[Posted February 5, 2008] Here’s my take on the opinions handed down by the Court of Appeals of Virginia this morning. Today is a good day for the Attorney General’s Office, as all three decisions are in criminal cases, and the court affirms all three convictions.

Before we get to the analysis, here’s a quick reminder – the new font requirements for filings in the Supreme Court went into effect last Friday, so if you haven’t switched to 14-point type, and either Courier, Arial, or Verdana, then you need to make that change immediately. One effect you’ll quickly see is that the type takes up significantly more space, so if you’re accustomed to squeezing your brief in order to meet the page limits, your job will get a lot tougher. (Hint: Eliminate the string cites; resist the urge to overkill a straightforward point; and be ruthless in editing down your initial draft.) There are also changes in the number of copies to be filed and what goes into your signature (you now have to include your State Bar number), and there is now a requirement for filing an electronic copy of your brief and appendix.

From what I can see, the rule change only applies in the Supreme Court of Virginia; there is as yet no parallel requirement in the Court of Appeals.

Criminal law

The burning social question of whether a BB gun is a firearm gets an informative explanation today in Wubneh v. Commonwealth, involving the use of such a gun in the commission of a robbery. There’s no doubt that Wubneh committed the robbery, or that he possessed the BB gun at the time, or that he “used” it (more like a club than a gun, since he hit the victim with it several times but evidently never pulled the trigger). The only question is whether that gun is a firearm or not.

In a 1997 case, the Court of Appeals had ruled that a BB gun did, indeed, qualify as a firearm for the purposes of this statute. That CAV decision was based on a 1980 Supreme Court ruling. The trial court had followed those decisions in submitting to the jury an instruction that defined the word firearm to include things like BB guns, and today the Court of Appeals affirms the giving of that instruction. So why is this order published?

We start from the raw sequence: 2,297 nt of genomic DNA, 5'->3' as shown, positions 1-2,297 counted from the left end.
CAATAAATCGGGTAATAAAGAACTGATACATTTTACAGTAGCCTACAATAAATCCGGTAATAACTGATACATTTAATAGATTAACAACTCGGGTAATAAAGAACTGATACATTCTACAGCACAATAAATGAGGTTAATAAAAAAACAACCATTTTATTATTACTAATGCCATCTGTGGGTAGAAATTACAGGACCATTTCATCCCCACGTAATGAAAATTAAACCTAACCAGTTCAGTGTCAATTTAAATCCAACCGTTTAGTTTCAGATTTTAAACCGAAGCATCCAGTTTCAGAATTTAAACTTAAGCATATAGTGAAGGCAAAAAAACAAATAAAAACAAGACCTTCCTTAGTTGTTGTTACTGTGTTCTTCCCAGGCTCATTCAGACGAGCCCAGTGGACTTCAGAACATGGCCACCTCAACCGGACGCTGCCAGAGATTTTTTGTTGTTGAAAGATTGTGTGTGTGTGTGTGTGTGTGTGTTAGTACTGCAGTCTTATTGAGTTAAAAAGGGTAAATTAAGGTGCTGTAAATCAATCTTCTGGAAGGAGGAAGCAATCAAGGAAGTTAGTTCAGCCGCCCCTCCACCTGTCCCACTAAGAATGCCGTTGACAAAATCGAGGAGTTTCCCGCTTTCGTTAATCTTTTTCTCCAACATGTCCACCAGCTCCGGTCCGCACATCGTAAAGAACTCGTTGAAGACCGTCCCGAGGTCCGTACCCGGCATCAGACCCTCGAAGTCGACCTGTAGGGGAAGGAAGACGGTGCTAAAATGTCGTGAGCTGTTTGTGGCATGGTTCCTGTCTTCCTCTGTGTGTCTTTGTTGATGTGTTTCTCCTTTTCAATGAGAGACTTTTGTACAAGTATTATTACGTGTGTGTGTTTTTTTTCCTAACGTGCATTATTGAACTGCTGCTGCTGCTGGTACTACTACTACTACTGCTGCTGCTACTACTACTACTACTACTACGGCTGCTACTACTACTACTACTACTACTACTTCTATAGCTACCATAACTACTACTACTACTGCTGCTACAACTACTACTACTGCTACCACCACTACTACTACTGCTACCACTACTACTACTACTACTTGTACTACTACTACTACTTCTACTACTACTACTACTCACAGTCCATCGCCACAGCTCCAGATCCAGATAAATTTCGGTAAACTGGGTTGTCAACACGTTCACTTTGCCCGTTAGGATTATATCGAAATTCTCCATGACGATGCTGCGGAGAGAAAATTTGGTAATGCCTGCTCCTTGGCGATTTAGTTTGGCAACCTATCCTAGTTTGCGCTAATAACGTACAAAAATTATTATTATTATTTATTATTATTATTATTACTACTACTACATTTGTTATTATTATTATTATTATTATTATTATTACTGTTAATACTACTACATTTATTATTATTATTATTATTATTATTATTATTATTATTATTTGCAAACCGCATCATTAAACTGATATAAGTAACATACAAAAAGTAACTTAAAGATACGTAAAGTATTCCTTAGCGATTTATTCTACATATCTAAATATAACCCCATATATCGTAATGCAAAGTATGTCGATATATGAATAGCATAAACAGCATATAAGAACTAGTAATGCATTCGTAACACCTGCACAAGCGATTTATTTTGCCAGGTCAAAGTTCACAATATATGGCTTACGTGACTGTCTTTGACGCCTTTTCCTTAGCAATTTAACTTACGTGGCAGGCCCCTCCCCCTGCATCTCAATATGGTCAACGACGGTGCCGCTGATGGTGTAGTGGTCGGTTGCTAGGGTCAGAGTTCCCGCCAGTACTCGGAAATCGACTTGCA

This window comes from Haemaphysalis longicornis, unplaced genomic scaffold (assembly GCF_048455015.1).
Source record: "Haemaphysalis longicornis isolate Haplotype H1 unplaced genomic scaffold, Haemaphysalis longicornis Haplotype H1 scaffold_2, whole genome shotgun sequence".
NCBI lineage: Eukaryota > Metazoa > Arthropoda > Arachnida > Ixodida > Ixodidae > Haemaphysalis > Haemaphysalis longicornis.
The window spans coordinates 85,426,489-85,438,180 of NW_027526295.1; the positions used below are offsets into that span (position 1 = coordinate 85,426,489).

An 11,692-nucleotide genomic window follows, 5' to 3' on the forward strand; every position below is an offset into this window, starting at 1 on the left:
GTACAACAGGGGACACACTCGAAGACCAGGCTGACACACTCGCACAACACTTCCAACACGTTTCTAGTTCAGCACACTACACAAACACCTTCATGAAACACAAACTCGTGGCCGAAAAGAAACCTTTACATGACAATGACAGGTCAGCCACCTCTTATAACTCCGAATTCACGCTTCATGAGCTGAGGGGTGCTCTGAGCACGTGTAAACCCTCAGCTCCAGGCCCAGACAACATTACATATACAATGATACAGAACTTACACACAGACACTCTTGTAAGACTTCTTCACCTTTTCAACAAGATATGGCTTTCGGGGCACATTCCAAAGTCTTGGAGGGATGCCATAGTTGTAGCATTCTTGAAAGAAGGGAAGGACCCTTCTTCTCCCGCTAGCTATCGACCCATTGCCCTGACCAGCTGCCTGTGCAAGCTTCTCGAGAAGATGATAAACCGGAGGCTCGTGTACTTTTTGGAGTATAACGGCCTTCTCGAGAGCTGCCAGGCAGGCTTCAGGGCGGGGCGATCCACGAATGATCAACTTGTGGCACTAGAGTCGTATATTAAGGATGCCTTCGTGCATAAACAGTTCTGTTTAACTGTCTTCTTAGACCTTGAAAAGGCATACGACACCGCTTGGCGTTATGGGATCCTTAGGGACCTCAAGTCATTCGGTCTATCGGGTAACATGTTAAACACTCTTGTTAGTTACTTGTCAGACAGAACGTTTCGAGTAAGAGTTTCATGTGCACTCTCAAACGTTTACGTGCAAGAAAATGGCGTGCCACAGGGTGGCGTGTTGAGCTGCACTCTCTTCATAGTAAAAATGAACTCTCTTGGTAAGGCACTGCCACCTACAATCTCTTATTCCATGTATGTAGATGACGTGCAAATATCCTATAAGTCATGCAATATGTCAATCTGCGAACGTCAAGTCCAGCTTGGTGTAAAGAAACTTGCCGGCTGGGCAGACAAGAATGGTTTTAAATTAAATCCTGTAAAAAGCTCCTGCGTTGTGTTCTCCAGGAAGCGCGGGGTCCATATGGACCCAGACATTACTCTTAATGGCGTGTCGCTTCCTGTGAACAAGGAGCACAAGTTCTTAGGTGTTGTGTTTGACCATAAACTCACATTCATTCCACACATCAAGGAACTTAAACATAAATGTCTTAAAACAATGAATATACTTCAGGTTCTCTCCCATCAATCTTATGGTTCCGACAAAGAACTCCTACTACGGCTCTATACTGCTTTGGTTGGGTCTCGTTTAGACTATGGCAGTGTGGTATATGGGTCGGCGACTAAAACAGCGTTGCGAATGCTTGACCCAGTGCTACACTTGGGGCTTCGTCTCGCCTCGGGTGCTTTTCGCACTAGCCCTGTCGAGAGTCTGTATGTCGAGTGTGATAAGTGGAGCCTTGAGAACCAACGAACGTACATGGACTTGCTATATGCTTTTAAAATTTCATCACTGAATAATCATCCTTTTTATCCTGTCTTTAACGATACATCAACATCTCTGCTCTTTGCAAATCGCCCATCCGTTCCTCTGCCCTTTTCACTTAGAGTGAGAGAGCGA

Because of a clever argument made by the defendant; that’s why (at least in my opinion). The defendant contended that the 1980 Supreme Court ruling had been overruled in 1994, so it was no longer controlling. But the 1994 ruling doesn’t go as far as the defendant said it did, the court finds today. It’s still the law that a firearm includes a device that gives the appearance of a plain old gun, and can shoot projectiles. This would almost certainly exclude slingshots from the reach of the statute (because although they can shoot projectiles, they don’t look like the kind of gun that uses gunpowder), but it would include BB guns. (The court observes in a footnote that toy pistols, like cap guns, don’t qualify, since they don’t shoot projectiles.)

There’s an interesting procedural angle in Brown-Fitzgerald v. Commonwealth, which was a DUI prosecution. The driver was asthmatic, and needed to use an inhaler twice after being arrested, so the police offered her a blood test, which she agreed to take.

But we never get to find out what the test results were, since the trial court excluded it. The driver had argued at trial that she should have been offered a breath test, and that in order to warrant only a blood test being offered, the prosecution had to show that she was physically incapable of taking the breath test. The trial court gave her half a victory, ruling that since the Commonwealth didn’t prove her incapacity to take the test, the results of the blood test would be inadmissible. But the court rejected a defense motion to dismiss the whole case for failure to offer the breath test. The court then convicted her based only on the physical evidence.

On appeal, the dispositive issue is whether the failure of the police to offer the driver a breath test bars prosecution. Once upon a time, under a previous incarnation of the implied consent statute, it probably did; that version stated that the accused was “entitled to” a blood test. The statute got two overhauls in the interim; the first added a breath test, but deleted the “entitled to” language. The second, producing the current version of the statute, requires only that an arrestee “shall submit to a breath test” [or a blood test if that’s the appropriate one].

The question is whether this language mandates that such a test be offered, as a condition of the prosecution. The court finds today that it does not. Nowadays, if the Commonwealth wants to prosecute a given driver based solely on physical evidence, it can do so, and the driver has no right to demand that she be given a test of either ilk to prove her innocence. Finding that this driver “was never denied a statutorily mandated test,” the court affirms.